An Anatomy of a Shanty Sing

by on 10/02/11 at 7:32 pm

Sorry it’s been a while since I posted, happy New Year to all.  Thought this time I’d touch on the subject of shanty sings. We’ve several around here, and as the practice of shanty singing is somewhat obscure nowadays, I’ll take you along to a local shanty sing here in Seattle.

So what is a shanty anyway? Mostly they were the work songs sung to help sailors as they did various tasks on sailing ships going back to about the 16th century. “The rhythm of the song served to synchronize the movements of the sailors as they toiled at repetitive tasks. They also served a social purpose: singing and listening to songs is pleasant; it alleviates boredom and lightens the burden of hard work, of which there was no shortage on long voyages in those days” (Wikipedia).  There were several kinds of shanties, namely “halyard” or long hauling songs, short haul or “sheet” songs, “capstan”, “stamp n’go”, pumping and fo’c’s’le to name a few. There is a great explanation at Wikipedia here.

I first came across shanties through the books of Arthur Ransom as a kid. There were however, no shanties for dingy sailors (that I knew of), so I had to wait ‘til I came over to the states and hung out on the Wawona, at Folklife and other such places to begin to learn and then sing them.   Most of us don’t have to haul on a large capstan and a shanty is not required to haul up the main or the jib on most of our boats. Indeed, most maritime singers I know don’t own boats, but just love the music and want to keep it alive.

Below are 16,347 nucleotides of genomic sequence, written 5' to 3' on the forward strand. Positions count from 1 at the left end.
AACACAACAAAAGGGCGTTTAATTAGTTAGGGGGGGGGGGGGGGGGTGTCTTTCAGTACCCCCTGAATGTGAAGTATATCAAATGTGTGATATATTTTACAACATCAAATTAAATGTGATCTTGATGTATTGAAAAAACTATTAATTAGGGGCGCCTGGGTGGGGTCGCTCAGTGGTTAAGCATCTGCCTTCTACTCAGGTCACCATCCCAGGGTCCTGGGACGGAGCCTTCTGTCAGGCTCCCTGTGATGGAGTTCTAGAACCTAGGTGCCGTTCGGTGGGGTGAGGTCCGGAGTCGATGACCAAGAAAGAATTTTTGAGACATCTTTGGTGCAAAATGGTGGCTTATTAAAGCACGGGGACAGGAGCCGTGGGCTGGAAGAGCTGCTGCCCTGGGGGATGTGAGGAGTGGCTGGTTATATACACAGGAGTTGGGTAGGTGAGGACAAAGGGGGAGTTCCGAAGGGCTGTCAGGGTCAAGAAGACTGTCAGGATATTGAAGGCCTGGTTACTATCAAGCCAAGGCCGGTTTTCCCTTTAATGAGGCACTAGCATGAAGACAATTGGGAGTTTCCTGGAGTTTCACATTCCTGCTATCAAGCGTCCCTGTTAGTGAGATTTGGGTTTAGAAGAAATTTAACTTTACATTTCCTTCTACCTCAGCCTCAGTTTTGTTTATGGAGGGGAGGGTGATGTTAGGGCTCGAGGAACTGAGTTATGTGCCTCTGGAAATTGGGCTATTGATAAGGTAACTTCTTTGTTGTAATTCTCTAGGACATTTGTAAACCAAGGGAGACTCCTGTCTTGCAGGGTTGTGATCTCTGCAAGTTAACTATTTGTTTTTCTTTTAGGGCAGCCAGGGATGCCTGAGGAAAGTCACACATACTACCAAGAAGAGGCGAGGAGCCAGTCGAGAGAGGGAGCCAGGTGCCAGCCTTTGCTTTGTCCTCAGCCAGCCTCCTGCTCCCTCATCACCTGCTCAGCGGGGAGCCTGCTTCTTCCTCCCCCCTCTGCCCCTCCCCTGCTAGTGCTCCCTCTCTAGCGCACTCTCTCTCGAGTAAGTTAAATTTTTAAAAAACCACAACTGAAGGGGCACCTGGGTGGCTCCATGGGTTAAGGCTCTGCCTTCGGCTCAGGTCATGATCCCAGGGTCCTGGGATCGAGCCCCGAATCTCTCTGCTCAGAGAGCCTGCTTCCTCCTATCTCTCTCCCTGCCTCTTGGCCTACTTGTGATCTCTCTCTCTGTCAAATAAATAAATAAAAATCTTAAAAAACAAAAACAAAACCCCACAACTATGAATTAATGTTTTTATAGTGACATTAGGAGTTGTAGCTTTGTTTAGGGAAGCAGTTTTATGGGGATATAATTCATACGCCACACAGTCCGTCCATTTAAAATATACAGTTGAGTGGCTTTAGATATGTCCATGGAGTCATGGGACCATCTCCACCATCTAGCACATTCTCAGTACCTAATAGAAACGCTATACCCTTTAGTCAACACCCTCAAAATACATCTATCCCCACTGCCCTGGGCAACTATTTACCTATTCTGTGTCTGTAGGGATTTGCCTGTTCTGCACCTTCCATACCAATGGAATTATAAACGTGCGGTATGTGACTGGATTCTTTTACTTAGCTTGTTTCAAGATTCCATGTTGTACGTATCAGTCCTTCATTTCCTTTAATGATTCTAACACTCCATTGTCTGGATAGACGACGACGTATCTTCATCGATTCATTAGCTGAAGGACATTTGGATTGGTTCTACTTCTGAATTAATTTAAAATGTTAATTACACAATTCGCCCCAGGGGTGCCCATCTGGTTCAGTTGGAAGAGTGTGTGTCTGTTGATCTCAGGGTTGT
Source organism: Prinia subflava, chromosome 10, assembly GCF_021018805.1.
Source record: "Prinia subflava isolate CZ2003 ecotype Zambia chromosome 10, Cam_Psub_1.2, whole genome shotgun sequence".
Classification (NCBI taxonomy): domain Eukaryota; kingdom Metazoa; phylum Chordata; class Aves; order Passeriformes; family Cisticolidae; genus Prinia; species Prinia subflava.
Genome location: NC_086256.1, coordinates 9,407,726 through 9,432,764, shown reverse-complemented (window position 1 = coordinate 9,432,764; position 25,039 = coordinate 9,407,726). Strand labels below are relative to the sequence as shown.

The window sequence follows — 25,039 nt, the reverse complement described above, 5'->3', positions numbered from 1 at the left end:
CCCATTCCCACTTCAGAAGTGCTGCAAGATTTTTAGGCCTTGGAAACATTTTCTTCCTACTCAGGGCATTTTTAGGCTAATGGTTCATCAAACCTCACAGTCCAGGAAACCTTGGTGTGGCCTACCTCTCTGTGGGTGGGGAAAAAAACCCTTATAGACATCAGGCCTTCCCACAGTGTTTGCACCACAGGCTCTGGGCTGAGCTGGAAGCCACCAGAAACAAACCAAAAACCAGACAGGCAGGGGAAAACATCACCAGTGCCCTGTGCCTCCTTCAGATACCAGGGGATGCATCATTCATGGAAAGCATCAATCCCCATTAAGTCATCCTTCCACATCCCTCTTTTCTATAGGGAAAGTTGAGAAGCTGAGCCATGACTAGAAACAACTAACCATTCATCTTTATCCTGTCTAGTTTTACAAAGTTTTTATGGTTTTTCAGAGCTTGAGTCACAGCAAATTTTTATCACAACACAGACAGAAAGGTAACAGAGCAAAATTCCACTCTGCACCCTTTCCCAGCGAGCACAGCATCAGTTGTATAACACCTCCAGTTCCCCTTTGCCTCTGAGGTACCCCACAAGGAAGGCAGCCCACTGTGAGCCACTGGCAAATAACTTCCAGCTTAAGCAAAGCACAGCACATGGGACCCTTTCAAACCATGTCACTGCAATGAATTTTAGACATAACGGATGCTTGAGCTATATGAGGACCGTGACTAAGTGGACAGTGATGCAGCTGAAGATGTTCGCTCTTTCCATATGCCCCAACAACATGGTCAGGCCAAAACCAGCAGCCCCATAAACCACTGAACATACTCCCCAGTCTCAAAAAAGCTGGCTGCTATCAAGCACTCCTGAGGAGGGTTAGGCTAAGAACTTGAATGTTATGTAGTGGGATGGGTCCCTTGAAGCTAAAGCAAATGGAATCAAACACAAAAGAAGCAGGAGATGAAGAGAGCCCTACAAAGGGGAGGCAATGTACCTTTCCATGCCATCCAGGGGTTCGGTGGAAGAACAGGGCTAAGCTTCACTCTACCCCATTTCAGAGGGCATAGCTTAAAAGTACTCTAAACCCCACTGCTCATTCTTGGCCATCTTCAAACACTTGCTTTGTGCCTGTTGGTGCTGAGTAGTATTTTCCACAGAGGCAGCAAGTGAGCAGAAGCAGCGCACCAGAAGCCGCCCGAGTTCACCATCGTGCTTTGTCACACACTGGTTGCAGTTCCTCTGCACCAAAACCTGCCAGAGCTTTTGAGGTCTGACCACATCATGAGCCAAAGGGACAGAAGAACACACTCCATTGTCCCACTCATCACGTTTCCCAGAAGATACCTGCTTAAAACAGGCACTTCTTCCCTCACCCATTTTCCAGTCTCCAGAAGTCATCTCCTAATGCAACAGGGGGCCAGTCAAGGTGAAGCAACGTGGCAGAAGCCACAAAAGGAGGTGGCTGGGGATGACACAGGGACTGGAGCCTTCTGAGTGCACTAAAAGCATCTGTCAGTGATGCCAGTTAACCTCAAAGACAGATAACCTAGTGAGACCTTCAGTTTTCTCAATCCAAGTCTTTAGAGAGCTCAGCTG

If you happen to be fortunate to sail on the Lady Washington, the Adventuress and sundry other local tall ships, you’ll find that the tradition continues, out of necessity and also for fun; they still have to haul lines and other stuff up and down just like the old days.  In a town that does not eschew heritage, and tends to worship progress, folks like Northwest Seaport keep the tradition alive. Once a month, they hold a shanty sing at various locations, preferably on a boat, such as the Virginia V, or nowadays, wherever they can find a safe haven to sing in. Back in the day, the best time was to be had on the Wawona…you really got a sense of what it was like hauling things around, although most of what I hauled around was sound equipment…I’ve been meaning to write a shanty for hauling sound gear one of these days (sigh).

Shanty Sing on the Virginia V